The percentage of Americans who see the government as a threat to their freedoms is at an 18-year high, according to a poll released Thursday by Pew Research, with the change fueled mostly by conservative Republicans.
Fifty-three percent of Americans now say that the federal government threatens their personal rights and freedoms -- the first time a majority has agreed with that statement since Pew began polling on the question in 1995.
Mistrust of the government is also high, with nearly three-quarters of Americans saying they can trust the government to do the right thing only sometimes or never.
Conservative Republicans have grown increasingly likely to view government as a threat during President Obama's time in office. Three-quarters now say the government is a threat, up from 62 percent in 2010. That sentiment increased to a lesser extent among Republicans as a whole. Democrats, 38 percent of whom see the government as a threat, showed relatively little change.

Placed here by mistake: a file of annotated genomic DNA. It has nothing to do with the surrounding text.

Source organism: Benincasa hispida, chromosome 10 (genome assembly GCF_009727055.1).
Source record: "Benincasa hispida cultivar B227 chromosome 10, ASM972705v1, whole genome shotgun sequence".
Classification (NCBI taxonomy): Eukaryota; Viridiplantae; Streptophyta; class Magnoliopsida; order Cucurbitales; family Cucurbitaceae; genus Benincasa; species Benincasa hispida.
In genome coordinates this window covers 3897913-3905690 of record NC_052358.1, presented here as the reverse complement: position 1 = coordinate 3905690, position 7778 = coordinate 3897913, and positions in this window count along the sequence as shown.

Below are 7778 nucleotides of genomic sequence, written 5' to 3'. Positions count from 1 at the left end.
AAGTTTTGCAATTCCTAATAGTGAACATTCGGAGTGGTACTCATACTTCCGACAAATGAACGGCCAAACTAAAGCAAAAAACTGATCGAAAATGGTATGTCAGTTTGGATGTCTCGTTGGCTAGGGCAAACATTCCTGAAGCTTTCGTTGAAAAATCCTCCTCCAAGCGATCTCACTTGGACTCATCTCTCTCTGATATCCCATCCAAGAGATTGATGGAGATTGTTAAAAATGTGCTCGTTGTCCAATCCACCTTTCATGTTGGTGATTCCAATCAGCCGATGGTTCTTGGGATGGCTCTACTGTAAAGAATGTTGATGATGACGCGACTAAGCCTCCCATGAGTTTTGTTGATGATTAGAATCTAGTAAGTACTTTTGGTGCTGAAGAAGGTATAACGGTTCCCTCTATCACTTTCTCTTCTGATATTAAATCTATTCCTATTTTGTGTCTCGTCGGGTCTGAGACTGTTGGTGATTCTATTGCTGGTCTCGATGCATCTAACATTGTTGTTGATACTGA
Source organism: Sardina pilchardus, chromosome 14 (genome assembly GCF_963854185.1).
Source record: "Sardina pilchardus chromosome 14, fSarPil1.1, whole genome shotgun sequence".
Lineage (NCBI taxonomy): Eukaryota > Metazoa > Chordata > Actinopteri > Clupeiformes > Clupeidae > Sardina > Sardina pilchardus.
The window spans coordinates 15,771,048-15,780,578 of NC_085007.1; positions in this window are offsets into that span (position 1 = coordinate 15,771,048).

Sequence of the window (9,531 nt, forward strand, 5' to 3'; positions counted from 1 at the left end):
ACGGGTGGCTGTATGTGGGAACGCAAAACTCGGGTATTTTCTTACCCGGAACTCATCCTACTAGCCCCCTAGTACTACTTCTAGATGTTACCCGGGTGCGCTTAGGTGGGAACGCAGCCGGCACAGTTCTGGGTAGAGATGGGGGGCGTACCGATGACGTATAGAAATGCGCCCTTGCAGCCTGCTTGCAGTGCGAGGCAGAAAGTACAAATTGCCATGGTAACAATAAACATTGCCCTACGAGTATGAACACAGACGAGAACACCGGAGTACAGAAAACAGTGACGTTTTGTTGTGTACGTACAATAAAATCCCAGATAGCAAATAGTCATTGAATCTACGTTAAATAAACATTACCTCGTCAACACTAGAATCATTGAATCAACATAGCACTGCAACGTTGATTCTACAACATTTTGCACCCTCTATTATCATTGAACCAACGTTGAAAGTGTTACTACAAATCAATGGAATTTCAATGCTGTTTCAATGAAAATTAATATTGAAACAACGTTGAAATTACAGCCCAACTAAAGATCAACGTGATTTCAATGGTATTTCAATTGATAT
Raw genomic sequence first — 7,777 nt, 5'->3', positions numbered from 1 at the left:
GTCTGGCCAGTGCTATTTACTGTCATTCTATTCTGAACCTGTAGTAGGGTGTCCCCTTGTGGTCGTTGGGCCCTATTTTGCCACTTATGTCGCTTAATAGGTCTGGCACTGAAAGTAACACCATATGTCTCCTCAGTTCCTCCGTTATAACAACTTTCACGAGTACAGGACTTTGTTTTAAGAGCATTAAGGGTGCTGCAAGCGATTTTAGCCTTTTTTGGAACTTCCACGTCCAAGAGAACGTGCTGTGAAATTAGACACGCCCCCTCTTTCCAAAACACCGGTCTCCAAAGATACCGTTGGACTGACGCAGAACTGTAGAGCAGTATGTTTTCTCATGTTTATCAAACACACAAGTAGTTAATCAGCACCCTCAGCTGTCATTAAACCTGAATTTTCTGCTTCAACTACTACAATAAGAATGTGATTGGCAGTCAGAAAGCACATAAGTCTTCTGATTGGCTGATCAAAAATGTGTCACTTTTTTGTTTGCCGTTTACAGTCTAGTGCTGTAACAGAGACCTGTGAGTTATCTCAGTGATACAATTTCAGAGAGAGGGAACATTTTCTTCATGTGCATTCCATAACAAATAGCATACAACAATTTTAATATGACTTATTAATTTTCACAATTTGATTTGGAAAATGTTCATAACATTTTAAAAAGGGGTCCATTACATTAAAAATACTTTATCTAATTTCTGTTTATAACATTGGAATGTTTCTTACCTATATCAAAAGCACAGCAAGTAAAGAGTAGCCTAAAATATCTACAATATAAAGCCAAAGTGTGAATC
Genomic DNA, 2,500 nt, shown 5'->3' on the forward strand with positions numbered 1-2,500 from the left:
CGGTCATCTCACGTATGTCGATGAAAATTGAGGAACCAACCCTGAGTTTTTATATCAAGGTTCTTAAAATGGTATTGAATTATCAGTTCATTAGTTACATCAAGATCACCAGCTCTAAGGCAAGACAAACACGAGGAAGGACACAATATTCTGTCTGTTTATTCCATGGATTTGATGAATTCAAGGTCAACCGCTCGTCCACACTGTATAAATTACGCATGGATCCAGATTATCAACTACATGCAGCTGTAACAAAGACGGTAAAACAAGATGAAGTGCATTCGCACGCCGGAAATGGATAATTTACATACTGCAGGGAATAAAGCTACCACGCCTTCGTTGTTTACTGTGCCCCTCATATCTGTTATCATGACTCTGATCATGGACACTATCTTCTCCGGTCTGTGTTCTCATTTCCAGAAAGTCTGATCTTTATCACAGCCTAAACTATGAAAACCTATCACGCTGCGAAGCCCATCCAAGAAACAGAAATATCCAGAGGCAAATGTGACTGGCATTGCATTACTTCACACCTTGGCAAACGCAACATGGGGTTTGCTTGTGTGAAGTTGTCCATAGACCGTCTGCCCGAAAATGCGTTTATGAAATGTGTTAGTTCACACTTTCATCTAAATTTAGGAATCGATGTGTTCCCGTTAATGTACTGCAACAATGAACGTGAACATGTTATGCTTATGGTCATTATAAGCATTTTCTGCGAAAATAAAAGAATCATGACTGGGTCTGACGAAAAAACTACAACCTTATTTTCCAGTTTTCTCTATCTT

Conservative Republicans are now also more than three times as likely than Democrats to say that the government poses a major threat to their rights and freedoms.
Members of gun-owning households are more likely than non-gun owners to see the government as a threat, although the gap between the two has remained constant over the past three years.
While the view of the government as a threat is at a peak, unhappiness with the federal government is not unusual, according to Pew, with anger and frustration spiking among liberal Democrats during George W. Bush's second term and more recently among conservative Republicans. Since 1997, the only time most people were basically content with the government came immediately after 9/11.
The Pew poll surveyed 1,502 adults between Jan. 9 and Jan. 13, using live telephone interviews. Respondents self-identified their political affiliations.